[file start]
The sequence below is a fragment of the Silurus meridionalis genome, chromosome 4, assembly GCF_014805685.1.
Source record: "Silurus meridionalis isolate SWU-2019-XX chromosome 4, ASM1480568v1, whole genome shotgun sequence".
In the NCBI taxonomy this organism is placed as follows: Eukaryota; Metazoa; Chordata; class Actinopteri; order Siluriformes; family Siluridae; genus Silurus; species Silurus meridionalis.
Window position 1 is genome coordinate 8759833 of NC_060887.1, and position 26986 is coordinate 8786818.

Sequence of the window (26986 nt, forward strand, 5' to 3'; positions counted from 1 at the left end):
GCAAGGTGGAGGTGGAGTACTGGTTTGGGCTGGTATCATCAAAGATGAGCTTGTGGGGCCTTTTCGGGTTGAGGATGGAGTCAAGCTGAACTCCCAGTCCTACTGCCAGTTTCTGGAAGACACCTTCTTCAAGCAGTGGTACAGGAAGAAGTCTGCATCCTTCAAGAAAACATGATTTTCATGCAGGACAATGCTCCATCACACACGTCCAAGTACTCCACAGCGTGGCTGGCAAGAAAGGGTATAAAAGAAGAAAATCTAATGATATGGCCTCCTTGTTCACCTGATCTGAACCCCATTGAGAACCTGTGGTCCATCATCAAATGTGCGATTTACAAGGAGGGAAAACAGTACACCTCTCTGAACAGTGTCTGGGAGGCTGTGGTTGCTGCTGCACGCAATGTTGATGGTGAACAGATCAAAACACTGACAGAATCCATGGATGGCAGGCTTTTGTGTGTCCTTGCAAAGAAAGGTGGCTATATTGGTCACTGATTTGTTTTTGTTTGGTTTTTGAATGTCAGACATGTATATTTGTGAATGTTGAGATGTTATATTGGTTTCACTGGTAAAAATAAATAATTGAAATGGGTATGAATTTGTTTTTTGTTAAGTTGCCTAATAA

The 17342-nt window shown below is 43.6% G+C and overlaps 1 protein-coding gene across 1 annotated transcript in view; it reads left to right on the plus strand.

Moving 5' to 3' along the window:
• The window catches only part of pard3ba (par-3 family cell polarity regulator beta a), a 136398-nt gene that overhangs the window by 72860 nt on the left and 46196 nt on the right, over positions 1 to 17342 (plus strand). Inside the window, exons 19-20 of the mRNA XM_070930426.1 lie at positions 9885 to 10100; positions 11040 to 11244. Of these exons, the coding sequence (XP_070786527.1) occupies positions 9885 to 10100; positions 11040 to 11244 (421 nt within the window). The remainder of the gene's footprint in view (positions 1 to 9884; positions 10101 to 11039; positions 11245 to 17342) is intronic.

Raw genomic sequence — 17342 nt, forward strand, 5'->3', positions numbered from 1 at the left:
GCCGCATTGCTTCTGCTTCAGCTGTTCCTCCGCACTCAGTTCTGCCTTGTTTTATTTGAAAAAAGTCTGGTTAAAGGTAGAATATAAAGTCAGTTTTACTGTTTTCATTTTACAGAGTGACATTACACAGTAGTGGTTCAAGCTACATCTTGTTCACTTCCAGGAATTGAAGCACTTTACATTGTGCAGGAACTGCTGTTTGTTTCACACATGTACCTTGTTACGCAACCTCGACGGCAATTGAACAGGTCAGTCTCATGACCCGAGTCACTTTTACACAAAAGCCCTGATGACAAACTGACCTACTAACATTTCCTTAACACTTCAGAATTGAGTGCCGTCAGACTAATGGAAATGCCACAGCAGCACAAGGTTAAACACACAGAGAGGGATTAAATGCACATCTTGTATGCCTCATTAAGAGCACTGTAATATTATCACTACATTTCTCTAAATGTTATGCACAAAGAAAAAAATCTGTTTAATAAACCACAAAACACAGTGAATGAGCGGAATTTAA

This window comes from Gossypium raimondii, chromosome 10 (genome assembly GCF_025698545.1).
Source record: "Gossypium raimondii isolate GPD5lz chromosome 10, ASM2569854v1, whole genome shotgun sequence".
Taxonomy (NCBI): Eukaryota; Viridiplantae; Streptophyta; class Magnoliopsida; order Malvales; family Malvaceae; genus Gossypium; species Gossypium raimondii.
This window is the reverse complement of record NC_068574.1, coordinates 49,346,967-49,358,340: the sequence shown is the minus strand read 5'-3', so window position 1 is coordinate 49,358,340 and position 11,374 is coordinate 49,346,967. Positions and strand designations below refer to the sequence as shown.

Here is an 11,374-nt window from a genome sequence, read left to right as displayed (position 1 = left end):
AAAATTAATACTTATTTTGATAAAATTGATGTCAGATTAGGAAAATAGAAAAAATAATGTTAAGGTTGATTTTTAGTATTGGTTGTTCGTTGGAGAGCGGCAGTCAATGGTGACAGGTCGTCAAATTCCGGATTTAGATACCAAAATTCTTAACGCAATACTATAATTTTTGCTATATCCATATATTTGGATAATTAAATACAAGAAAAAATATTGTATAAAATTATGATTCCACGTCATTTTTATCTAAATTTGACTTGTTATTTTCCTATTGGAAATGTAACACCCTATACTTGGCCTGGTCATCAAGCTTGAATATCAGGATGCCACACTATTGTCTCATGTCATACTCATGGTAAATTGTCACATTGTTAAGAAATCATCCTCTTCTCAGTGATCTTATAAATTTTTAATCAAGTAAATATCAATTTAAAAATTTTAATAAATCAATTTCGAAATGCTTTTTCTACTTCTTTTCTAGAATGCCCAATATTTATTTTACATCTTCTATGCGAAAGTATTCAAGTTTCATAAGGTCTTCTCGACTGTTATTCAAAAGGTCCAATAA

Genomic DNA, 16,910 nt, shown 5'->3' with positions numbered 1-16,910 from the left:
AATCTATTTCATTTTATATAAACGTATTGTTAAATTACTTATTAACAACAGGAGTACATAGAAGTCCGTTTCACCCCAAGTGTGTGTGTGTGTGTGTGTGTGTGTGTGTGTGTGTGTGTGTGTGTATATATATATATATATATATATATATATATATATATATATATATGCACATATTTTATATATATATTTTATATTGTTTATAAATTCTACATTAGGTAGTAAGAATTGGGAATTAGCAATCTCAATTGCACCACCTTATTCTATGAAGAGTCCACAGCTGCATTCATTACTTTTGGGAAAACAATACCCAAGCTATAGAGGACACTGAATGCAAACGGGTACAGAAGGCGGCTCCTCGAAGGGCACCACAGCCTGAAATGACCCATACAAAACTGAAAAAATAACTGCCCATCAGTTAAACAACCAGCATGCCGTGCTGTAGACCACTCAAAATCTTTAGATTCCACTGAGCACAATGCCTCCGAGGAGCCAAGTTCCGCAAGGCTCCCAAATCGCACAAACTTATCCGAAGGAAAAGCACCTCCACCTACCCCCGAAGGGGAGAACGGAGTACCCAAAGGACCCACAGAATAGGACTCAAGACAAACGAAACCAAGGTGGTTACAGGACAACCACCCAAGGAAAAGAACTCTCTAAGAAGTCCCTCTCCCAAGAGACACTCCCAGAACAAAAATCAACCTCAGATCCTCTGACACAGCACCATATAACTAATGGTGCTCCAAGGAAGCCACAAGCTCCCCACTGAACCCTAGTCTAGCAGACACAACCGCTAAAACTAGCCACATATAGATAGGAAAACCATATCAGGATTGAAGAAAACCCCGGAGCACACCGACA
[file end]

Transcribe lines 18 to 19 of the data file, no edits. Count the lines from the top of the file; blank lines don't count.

Genomic DNA, 16,910 nt, shown 5'->3' with positions numbered 1-16,910 from the left:
AATCTATTTCATTTTATATAAACGTATTGTTAAATTACTTATTAACAACAGGAGTACATAGAAGTCCGTTTCACCCCAAGTGTGTGTGTGTGTGTGTGTGTGTGTGTGTGTGTGTGTGTGTGTGTATATATATATATATATATATATATATATATATATATATATATATGCACATATTTTATATATATATTTTATATTGTTTATAAATTCTACATTAGGTAGTAAGAATTGGGAATTAGCAATCTCAATTGCACCACCTTATTCTATGAAGAGTCCACAGCTGCATTCATTACTTTTGGGAAAACAATACCCAAGCTATAGAGGACACTGAATGCAAACGGGTACAGAAGGCGGCTCCTCGAAGGGCACCACAGCCTGAAATGACCCATACAAAACTGAAAAAATAACTGCCCATCAGTTAAACAACCAGCATGCCGTGCTGTAGACCACTCAAAATCTTTAGATTCCACTGAGCACAATGCCTCCGAGGAGCCAAGTTCCGCAAGGCTCCCAAATCGCACAAACTTATCCGAAGGAAAAGCACCTCCACCTACCCCCGAAGGGGAGAACGGAGTACCCAAAGGACCCACAGAATAGGACTCAAGACAAACGAAACCAAGGTGGTTACAGGACAACCACCCAAGGAAAAGAACTCTCTAAGAAGTCCCTCTCCCAAGAGACACTCCCAGAACAAAAATCAACCTCAGATCCTCTGACACAGCACCATATAACTAATGGTGCTCCAAGGAAGCCACAAGCTCCCCACTGAACCCTAGTCTAGCAGACACAACCGCTAAAACTAGCCACATATAGATAGGAAAACCATATCAGGATTGAAGAAAACCCCGGAGCACACCGACA